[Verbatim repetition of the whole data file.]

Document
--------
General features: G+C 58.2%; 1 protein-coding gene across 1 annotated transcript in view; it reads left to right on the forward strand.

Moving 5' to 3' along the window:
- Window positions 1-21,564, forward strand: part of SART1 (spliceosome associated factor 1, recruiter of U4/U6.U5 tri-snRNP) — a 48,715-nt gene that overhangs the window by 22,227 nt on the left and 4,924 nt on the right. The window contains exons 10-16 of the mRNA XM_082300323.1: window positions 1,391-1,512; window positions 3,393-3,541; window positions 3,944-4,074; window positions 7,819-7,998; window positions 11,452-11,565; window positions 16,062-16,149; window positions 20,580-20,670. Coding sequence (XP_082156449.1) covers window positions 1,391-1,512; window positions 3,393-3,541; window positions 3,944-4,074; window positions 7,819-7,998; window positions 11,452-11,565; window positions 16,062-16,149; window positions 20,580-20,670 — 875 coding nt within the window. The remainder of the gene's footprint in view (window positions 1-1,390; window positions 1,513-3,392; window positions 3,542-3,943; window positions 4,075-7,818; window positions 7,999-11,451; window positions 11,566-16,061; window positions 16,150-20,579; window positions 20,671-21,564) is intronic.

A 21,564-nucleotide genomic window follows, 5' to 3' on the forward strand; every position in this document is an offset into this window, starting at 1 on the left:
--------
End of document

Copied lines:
General features: G+C 58.2%; 1 protein-coding gene across 1 annotated transcript in view; it reads left to right on the forward strand.

Moving 5' to 3' along the window:
- Window positions 1-21,564, forward strand: part of SART1 (spliceosome associated factor 1, recruiter of U4/U6.U5 tri-snRNP) — a 48,715-nt gene that overhangs the window by 22,227 nt on the left and 4,924 nt on the right. The window contains exons 10-16 of the mRNA XM_082300323.1: window positions 1,391-1,512; window positions 3,393-3,541; window positions 3,944-4,074; window positions 7,819-7,998; window positions 11,452-11,565; window positions 16,062-16,149; window positions 20,580-20,670. Coding sequence (XP_082156449.1) covers window positions 1,391-1,512; window positions 3,393-3,541; window positions 3,944-4,074; window positions 7,819-7,998; window positions 11,452-11,565; window positions 16,062-16,149; window positions 20,580-20,670 — 875 coding nt within the window. The remainder of the gene's footprint in view (window positions 1-1,390; window positions 1,513-3,392; window positions 3,542-3,943; window positions 4,075-7,818; window positions 7,999-11,451; window positions 11,566-16,061; window positions 16,150-20,579; window positions 20,671-21,564) is intronic.

A 21,564-nucleotide genomic window follows, 5' to 3' on the forward strand; every position in this document is an offset into this window, starting at 1 on the left: